Aircraft programs are risky. You don’t know how much it is going to cost you in the end and you don’t know how many you sell. In order to offset some of the risk and avoid bankrupting the company with a single program failure companies typically engage in “risk-sharing”. Simply put, this is where they engage partners to build part of the aircraft (and front the R&D expense) in exchange for the chance to benefit from a successful program. This reduces your financial exposure and also offloads the need to ramp up technical and manufacturing operations so severely.
If you look at the diagram below it shows how Boeing parceled out parts of its 787 aircraft in order to spread out the workload and mitigate risk ( it resulted in other problems, but they aren’t relevant to this question). This just shows the major components, frequently hundreds of partners are involved in a major aircraft program. All of the major manufacturers do this.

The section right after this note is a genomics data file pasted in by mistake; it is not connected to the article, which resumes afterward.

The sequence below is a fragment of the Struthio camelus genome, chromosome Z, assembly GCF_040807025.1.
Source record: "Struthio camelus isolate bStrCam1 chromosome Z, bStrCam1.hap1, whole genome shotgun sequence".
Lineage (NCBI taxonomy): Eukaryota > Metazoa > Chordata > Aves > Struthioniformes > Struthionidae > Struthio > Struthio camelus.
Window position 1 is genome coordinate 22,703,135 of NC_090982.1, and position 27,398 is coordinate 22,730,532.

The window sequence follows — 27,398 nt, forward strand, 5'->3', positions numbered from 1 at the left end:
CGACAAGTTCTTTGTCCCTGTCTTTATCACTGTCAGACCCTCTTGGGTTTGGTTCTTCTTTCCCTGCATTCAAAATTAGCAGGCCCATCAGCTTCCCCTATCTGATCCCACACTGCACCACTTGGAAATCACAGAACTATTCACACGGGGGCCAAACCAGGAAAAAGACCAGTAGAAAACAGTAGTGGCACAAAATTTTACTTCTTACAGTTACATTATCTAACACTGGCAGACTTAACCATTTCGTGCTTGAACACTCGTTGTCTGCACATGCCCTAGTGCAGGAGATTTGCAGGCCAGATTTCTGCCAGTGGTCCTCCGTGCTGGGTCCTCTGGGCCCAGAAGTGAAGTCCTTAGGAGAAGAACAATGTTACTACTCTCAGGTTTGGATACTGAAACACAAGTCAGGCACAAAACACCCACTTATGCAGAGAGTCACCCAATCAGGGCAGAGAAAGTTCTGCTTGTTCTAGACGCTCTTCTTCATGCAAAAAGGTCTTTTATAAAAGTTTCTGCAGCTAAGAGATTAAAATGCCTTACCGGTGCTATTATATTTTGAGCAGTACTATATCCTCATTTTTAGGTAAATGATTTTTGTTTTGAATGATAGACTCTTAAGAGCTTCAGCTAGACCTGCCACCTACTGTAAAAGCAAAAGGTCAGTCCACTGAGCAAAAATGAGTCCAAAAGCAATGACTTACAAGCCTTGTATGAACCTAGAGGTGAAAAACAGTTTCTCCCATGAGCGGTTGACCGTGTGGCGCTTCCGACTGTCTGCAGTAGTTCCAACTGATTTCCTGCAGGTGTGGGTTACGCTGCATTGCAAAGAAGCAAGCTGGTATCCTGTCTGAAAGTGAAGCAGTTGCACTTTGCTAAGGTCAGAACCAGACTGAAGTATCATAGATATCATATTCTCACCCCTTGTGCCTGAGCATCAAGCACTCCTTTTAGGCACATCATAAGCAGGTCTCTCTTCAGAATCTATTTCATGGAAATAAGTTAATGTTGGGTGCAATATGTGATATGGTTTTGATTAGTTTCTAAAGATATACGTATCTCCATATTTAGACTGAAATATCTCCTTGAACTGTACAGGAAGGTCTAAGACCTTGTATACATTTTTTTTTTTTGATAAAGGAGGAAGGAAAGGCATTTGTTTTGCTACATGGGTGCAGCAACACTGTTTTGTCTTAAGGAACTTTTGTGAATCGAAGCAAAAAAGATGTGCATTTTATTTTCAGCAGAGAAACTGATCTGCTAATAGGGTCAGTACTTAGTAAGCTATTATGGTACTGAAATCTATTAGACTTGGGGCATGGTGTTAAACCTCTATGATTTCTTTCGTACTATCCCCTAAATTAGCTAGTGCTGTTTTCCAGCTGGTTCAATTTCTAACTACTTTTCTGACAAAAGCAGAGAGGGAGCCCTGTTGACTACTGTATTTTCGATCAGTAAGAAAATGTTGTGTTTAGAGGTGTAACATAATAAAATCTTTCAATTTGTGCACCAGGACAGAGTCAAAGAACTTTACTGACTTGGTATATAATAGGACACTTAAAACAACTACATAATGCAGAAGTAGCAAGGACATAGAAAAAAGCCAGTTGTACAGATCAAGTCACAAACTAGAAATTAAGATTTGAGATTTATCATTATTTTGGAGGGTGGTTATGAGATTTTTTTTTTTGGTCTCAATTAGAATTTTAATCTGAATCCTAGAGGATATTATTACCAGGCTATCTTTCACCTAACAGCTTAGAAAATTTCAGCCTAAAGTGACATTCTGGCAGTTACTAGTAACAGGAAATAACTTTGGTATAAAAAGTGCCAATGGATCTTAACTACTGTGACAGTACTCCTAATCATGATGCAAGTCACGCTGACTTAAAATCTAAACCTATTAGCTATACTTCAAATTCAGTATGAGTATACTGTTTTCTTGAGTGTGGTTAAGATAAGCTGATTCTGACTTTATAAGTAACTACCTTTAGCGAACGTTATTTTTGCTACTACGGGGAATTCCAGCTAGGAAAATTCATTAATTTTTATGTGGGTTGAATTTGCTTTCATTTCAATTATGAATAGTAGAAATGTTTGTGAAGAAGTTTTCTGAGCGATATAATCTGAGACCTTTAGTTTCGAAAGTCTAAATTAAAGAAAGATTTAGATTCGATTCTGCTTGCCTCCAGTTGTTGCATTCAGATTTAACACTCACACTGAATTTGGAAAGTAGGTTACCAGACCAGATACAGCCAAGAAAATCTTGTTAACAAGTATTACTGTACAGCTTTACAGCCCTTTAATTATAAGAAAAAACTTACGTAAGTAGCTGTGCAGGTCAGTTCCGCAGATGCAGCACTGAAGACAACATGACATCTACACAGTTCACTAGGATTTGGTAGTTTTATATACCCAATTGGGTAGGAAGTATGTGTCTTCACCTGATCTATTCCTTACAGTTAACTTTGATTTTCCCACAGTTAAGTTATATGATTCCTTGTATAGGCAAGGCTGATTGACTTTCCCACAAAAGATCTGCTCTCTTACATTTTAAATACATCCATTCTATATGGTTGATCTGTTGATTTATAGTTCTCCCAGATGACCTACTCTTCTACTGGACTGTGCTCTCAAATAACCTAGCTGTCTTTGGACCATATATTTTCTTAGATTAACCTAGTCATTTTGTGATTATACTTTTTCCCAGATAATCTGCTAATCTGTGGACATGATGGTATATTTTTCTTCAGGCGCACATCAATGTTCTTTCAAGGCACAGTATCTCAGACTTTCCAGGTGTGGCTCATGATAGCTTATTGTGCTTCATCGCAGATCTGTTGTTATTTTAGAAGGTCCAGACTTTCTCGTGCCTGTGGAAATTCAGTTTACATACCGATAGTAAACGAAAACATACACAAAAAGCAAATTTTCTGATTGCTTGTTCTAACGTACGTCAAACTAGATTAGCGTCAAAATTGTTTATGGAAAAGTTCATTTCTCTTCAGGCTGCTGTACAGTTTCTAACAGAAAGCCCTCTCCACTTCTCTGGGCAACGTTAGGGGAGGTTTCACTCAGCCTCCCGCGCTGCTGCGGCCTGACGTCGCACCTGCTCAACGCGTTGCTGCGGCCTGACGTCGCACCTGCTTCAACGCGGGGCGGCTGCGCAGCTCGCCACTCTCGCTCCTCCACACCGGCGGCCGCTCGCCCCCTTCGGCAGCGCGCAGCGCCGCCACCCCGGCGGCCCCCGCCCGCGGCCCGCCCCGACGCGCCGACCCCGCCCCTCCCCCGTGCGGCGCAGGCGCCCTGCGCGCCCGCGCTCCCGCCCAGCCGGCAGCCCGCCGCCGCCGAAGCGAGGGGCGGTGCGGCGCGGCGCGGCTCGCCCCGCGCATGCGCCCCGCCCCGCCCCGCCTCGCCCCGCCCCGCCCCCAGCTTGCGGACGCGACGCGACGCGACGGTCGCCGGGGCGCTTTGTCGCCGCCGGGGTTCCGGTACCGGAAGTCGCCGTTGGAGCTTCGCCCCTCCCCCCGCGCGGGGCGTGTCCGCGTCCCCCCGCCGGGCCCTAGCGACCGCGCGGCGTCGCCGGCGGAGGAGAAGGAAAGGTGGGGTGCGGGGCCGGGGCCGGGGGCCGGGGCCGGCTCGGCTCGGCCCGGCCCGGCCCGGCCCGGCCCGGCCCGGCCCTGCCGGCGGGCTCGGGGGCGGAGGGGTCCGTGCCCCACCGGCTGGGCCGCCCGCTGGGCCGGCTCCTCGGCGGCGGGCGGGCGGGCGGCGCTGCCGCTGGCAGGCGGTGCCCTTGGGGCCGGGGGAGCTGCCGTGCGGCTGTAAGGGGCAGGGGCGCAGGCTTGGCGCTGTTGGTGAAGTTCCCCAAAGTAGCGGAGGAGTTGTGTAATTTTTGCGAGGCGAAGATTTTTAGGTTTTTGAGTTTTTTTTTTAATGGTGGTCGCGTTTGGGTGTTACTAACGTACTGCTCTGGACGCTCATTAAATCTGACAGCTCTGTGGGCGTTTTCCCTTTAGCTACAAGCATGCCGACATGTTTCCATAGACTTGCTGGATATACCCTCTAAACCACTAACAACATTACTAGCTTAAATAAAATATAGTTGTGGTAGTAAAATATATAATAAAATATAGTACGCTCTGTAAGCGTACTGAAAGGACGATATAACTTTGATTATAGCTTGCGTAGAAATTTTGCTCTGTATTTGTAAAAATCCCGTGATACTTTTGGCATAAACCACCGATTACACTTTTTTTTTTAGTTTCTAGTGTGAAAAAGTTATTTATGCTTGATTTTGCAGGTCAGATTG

What does this have to do with engines ?
Engines can account for as much as a third of the overall cost of the completed aircraft. As such they represent a major financial outlay and risk to a company. They also require technical knowledge which is highly specialized yet different from what is required to design an airframe. These two facts make them ideal candidates to be outsourced by manufacturers.
As a rule manufacturers don’t build there own engines or landing gear, these two items are too specialized for even the largest company to efficiently take on. Having engines made in-house would increase financial risk, increase technical risk and you would likely be unable to sell them to any external customers, so you would have limited marketing options. In short, building your own engines is everything aircraft companies are trying to minimize on a program.
Source : Quora